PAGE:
Franciszek Kareu

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Very Rev. Franciszek Kareu, S.J. (10 December 1731, Orsha – 11 August 1802, Polatsk) was a Jesuit monk, missionary and teacher in the lands of today's Belarus. He was Temporary Vicar General of the Society of Jesus in Russia from 1799 to 1801. After Pope Pius VII's official approval of the Jesuits' existence in Russia, he was declared Superior General of the Society of Jesus (1801–1802)

Early years and formation[edit]

Born of an English family settled in Grand Duchy of Lithuania, he followed the usual course of studies, humanities and philosophy, in Orsha before joining the Jesuits. Two years of novitiate in Vilnius (1754–56) were followed by a bout of teaching at Kražiai College (1756–58) and theology studies in Pinsk (1759–63) where he was ordained priest in 1762.


After being a missionary in several places, Minsk, Nesvizh, and Slutsk, Kareu arrived in 1768 in Polatsk where he studied architecture under the guidance of Gabriel Lenkiewicz, along with teaching philosophy and mathematics at the Jesuit College in Polatsk (1769–72). Being close to Stanislaus Czerniewicz and Lenkiewicz, he helped them in their efforts to keep the Society of Jesus going in Russia. He was made the Rector of the High School of Orsha in 1782 and took part in the Regional Congregation of 1782 and 1785 that elected successively Cerniewicz and Lenkiewicz, Temporary Vicar in Russia. After 1785, Kareu was made Rector of the most prestigious Jesuit College in Russia, Polatsk. In this period, he funded the purchase of a printing press from which, school manuals, philosophical and theological treatises and devotional books were produced.

Regional Congregation III[edit]

On the 12 February 1799, in the first ballot, Kareu was elected Vicar General of the Society in Russia. He soon had to deal with the bishop of Mogilev's desire to interfere in the appointment of Provincials and Rectors in the Society. Kareu appealed to Emperor Paul I, of Russia, who reaffirmed the independence of the Society, and asked for Jesuits to take charge of a few projects in Lithuania and in Saint Petersburg, at the Church of Saint Catharina. The emperor's suggestion of a High school in St Petersburg was also accepted, but this could not be started as the Emperor Paul I was assassinated in March 1801. His successor, Emperor Alexander I was, by far, less friendly towards the Society.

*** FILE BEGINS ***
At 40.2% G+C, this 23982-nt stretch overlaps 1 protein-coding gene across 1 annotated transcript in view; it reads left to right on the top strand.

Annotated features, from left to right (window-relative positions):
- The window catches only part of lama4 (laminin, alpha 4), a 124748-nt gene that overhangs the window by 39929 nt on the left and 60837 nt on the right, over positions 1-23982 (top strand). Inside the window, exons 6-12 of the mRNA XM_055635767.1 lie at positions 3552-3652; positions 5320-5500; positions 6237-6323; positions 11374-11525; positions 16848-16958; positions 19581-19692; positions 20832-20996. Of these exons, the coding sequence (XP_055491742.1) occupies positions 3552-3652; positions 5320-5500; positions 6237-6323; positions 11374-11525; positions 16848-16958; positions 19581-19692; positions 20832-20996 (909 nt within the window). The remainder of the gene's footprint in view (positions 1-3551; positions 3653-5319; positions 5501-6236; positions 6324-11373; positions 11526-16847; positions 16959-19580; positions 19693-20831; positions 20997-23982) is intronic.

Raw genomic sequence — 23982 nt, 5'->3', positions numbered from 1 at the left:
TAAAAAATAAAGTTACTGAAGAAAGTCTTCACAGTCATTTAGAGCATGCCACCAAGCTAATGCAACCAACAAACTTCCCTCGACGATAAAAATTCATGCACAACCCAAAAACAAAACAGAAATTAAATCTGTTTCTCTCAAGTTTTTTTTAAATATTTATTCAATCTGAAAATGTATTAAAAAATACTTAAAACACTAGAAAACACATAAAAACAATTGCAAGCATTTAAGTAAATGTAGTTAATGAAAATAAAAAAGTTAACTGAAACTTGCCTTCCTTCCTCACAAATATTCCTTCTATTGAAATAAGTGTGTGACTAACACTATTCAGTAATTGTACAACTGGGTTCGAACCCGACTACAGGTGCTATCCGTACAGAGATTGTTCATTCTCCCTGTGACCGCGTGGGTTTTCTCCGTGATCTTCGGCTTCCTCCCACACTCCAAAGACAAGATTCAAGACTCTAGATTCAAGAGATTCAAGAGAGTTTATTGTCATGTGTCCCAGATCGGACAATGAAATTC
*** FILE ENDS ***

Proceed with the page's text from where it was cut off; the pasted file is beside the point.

Superior General[edit]

Through the establishment of the Jesuits in the Duchy of Parma in 1793, and the letter of endorsement from Emperor Paul I of Russia, the Pope, Pius VII began mechanisms that eventuated in the universal approval of the existence of the Society in 1814. In 1801 however, the strong opposition towards the existence of the Society from Charles IV of Spain led Pope Pius VII to qualify his acceptance of the Society by limiting it to the Russian Empire. He expressed this on 7 March 1801, in the Papal brief Catholicae fidei, through which Franciszek Kareu was made 'Superior General for Russia'. After 1801, contact with ex-Jesuits increased, thanks to the efforts of his Assistant Gabriel Gruber, his future successor as 'Superior General for Russia'. In this period, the Rector of Stonyhurst (England) asked if the School might be allowed to affiliate itself with the Society in Russia. Negotiations also began for a union with the ‘Paccanarist’ priests. The Patriarch of Constantinople also asked for the Jesuits to be of service in the area under his See. During Kareu's Generalship of the Society in Russia (in exile, as it were) the complete and universal restoration of the Society by the Catholic Church, did not seem a too distant reality.


Ever since the beginning of 1801, Kareu had suffered from asthma. When he realised that his health had become a liability, he appointed a Vicar General to assist him as. He died in Polatsk on 11 August 1802.


  • INGLOT, M., La Compagnia di Gesù nell'Impero Russo (1772–1820), Roma, 1997.
  • ZALENSKI, S., Les Jésuites de la Russie Blanche, (2 vol.), Paris, 1886.
  • ROUET de JOURNEL, M.J., La Compagnie de Jésus en Russie: un collège de Jésuites à Saint Pétersbourg (1800–16), Paris, 1922.
Preceded by
Gabriel Lenkiewicz
Temporary Vicar General of the Society of Jesus
1799 – 1801
Succeeded by
Preceded by
Superior General of the Society of Jesus In Exile (Russia)
1801 – 1802
Succeeded by
Gabriel Gruber